Another finding that merits discussion is the improvement in executive control (assessed by the inhibition-switching completion time) following estrogen replacement. Although the EST+ group performed better for inhibition-switching completion times and inhibition-switching error, this was not statistically significant even after controlling for baseline performance. Nevertheless, when adjusted for age the inhibition-switching completion time was shortened in the EST+ group. The small number of subjects in the groups and missing entries for the inhibition-switching task might have contributed to this lack of significance. Although, it is well recognized that VM is the single most common domain altered with hormonal replacement20, our study opens an interesting area of executive control to be explored in future studies. Consistent with our results, ovariectomized monkeys treated with estrogen performed better on learning to shift to a new cognitive set in the Wisconsin Card Sort Task, a measure of the cognitive flexibility feature of executive control45. Furthermore, Colzato et al demonstrated that the inhibition of return effect, which reflects the ability to delay attention from returning to a previously attended location, hence a measure of cognitive flexibility, was high in the late follicular phase in women, when estradiol levels are higher compared with luteal and menstrual phases46.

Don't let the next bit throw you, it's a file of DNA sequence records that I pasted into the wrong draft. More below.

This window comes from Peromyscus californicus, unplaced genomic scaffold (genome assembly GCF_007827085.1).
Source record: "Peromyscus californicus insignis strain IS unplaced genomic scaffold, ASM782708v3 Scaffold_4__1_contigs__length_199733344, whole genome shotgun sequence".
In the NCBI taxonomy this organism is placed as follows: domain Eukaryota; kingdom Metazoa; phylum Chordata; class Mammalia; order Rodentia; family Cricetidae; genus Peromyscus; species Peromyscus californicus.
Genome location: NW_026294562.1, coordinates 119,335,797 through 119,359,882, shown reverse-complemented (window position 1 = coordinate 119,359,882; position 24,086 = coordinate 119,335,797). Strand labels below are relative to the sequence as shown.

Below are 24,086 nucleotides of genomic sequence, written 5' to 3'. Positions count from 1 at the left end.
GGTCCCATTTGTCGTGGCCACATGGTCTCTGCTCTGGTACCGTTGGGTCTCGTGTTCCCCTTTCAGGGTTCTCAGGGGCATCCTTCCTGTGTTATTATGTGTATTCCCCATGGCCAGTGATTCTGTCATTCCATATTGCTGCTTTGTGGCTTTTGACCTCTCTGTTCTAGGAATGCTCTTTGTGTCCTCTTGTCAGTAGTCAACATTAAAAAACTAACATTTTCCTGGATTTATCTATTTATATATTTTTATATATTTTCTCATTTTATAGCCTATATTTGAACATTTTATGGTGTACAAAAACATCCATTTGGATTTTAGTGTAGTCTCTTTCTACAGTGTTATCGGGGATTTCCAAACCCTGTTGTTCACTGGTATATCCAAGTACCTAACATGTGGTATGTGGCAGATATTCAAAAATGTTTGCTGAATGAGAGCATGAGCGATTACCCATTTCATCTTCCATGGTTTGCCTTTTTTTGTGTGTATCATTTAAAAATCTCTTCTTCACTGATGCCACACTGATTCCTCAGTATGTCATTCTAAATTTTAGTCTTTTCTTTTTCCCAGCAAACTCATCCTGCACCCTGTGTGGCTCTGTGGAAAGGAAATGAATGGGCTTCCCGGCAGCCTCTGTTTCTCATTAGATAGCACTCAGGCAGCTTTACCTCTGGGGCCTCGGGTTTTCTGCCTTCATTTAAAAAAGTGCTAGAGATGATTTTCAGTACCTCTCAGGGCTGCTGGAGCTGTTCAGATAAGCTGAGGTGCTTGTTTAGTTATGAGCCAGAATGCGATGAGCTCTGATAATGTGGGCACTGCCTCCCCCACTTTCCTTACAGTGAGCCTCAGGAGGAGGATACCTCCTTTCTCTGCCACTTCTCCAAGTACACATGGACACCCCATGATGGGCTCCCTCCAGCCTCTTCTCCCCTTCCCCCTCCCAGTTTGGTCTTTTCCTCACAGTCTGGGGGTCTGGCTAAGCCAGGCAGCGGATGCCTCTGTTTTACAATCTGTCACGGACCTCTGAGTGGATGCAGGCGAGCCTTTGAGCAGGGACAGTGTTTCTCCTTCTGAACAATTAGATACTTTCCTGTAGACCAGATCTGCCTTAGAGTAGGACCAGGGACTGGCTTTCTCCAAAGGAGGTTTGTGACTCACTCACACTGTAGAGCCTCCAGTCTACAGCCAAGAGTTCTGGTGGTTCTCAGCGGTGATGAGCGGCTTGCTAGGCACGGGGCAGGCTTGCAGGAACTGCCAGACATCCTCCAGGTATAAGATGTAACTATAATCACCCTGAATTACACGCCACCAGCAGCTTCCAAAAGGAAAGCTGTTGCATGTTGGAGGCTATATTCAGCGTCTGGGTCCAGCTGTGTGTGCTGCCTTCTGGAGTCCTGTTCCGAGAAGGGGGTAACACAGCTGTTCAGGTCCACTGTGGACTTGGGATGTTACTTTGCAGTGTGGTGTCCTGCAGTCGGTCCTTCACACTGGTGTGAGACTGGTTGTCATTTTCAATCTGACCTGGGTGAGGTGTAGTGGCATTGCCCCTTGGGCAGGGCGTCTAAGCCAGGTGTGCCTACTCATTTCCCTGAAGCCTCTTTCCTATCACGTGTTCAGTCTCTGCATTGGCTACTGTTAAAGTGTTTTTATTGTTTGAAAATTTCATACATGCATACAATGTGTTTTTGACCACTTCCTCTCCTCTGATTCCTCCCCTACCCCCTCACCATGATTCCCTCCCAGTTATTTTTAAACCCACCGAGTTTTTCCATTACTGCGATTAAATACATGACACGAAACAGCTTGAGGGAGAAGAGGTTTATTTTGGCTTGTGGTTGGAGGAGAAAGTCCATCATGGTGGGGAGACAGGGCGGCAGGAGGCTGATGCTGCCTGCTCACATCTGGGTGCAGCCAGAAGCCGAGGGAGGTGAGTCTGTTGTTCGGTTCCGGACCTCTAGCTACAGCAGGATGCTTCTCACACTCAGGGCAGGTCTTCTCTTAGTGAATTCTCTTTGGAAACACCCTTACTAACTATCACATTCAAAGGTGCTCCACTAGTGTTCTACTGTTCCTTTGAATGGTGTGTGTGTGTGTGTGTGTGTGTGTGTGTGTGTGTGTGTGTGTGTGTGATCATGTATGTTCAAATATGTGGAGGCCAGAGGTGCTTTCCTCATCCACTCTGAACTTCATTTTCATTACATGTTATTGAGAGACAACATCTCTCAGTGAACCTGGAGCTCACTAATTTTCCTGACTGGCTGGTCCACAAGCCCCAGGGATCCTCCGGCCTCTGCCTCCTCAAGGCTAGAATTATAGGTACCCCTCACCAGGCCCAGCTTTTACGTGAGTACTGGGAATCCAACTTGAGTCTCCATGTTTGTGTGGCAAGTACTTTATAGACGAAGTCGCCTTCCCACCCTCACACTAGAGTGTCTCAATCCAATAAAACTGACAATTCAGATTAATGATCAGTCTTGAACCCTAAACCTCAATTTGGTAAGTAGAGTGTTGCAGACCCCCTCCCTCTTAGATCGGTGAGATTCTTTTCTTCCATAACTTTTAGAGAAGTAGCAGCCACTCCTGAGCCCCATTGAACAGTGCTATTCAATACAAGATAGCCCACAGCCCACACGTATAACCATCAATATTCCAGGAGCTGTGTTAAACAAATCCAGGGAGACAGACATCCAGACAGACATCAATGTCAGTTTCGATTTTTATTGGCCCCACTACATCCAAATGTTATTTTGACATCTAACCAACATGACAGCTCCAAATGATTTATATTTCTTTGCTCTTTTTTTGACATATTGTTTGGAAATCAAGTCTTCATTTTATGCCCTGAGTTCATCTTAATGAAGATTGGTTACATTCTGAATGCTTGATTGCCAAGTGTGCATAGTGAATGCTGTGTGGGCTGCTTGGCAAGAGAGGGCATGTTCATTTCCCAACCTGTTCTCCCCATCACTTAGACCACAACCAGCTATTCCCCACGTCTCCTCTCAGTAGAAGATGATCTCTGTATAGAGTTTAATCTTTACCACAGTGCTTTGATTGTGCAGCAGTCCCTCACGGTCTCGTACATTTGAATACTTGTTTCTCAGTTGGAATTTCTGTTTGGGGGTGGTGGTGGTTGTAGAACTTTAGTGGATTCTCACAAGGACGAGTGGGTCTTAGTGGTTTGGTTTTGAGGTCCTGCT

Variables known to affect results of estrogen replacement in previous studies in post-menopausal women were the type of estrogen used, timing of initiation of estrogen replacement after menopause, and duration of estrogen replacement. Studies that used 17-beta-estradiol reported better results than those using conjugated equine estrogen2040.